• Students don’t pay tuition during the time they’re in the co-op program. So it can be an opportunity for them to earn money to pay for college.
  • Co-op wages do not count toward a student’s Expected Family Contribution (EFC) for financial aid consideration.

Cons of Co-Op Programs

  • The nature of co-op programs, where students spend a semester working off-campus, means that most schools don’t have a traditional sense of community common. In addition, they may find that friends are on different co-op schedules, so relationships can be more challenging to maintain. 
  • Colleges with co-op programs have strong employer relationships and robust career services departments. However, it is incumbent on the students to secure their co-op positions. This can create a competitive atmosphere that may not appeal to all students.  
  • Some majors, like computer science, engineering, or finance, may have many co-op opportunities that pay well; other majors may have lower wages or be unpaid. One could argue that it’s better to learn about the demand and pay scale for a particular career field now rather than after graduation.
  • Colleges don’t guarantee co-op positions. Students still have to undergo an interview process, just like in the real world.
  • Working full-time, perhaps in a different city with little support, requires a high level of maturity at a young age. In addition, a student may be the only co-op student in a particular company, and they should be prepared for that situation.
  • Participating in a co-op can reaffirm your chosen career field, but it can be difficult if you do not know what career you’d like to pursue.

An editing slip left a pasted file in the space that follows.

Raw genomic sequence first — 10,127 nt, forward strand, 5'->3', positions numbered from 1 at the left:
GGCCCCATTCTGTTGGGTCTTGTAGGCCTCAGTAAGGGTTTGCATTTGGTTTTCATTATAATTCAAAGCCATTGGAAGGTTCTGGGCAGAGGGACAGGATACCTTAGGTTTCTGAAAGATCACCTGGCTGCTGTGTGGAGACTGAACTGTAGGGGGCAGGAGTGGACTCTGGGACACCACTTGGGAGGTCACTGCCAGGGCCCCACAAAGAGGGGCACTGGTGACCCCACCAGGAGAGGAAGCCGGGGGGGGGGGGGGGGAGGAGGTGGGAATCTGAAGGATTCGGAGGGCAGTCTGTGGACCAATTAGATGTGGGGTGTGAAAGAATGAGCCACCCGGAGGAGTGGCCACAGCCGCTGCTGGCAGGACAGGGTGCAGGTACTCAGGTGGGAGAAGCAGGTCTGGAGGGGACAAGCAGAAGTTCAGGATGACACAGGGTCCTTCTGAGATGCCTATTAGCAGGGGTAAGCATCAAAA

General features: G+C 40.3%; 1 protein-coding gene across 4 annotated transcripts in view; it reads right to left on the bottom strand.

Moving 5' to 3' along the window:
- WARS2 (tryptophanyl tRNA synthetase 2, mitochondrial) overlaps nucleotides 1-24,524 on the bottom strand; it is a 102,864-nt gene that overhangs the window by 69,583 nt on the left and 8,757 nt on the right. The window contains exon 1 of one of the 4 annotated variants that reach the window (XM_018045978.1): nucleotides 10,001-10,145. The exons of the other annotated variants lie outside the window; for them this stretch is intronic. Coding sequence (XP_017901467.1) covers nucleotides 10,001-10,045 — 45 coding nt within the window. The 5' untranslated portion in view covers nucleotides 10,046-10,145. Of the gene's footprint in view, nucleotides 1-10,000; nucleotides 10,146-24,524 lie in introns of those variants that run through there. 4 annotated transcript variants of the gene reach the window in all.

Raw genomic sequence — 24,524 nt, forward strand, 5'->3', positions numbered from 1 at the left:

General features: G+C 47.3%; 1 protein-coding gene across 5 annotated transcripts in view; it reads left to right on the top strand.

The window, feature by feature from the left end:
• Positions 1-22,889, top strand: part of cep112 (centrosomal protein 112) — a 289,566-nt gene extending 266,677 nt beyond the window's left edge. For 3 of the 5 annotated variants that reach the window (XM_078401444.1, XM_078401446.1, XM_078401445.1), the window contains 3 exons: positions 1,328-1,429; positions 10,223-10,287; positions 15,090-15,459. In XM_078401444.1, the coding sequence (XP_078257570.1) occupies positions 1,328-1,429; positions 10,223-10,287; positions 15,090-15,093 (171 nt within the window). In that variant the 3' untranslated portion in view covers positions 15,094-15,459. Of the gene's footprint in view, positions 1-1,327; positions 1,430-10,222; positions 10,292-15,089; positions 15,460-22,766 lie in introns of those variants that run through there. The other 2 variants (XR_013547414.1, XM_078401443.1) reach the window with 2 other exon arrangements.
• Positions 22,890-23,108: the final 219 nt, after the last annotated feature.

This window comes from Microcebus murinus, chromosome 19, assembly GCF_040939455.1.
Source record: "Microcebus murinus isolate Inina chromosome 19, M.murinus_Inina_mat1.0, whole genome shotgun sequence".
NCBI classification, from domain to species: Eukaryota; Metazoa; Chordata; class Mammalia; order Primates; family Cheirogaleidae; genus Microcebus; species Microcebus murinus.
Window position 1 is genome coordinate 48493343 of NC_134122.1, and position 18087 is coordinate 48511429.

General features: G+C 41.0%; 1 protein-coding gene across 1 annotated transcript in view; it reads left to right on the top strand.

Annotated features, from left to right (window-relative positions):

• Most co-op opportunities require students to find their housing and transportation. Although the college’s co-op office will undoubtedly have resources to help, it will be the student’s ultimate responsibility to make arrangements. This can already be quite challenging if you’re looking in the same area as your college. However, it becomes even more stressful when you’re searching in other parts of the country or even abroad.
  • Participating in a co-op program can mean it takes longer than four years to graduate, depending on the number of co-op positions a student takes part in.

Colleges with Co-Op Programs
Many colleges offer co-op experiences. Below are some of the most well-known programs. 

Clemson University – The Clemson co-op program boasts a 94% student satisfaction rate, and 100% of co-op graduates surveyed said co-ops helped them with their job search. With more than 450 companies that partner with the school, there are opportunities in nearly any industry a student may be interested in. Our team provides a deep dive in the YCBK College Spotlight on Clemson University.

Drexel University – The co-op program at Drexel University sees 97% student participation. They offer two co-op options: a five-year program with three co-op experiences and a four-year option with one co-op experience.  There is a summer-only co-op program for select majors. The YCBK College Spotlight on Drexel provides more information on student opportunities.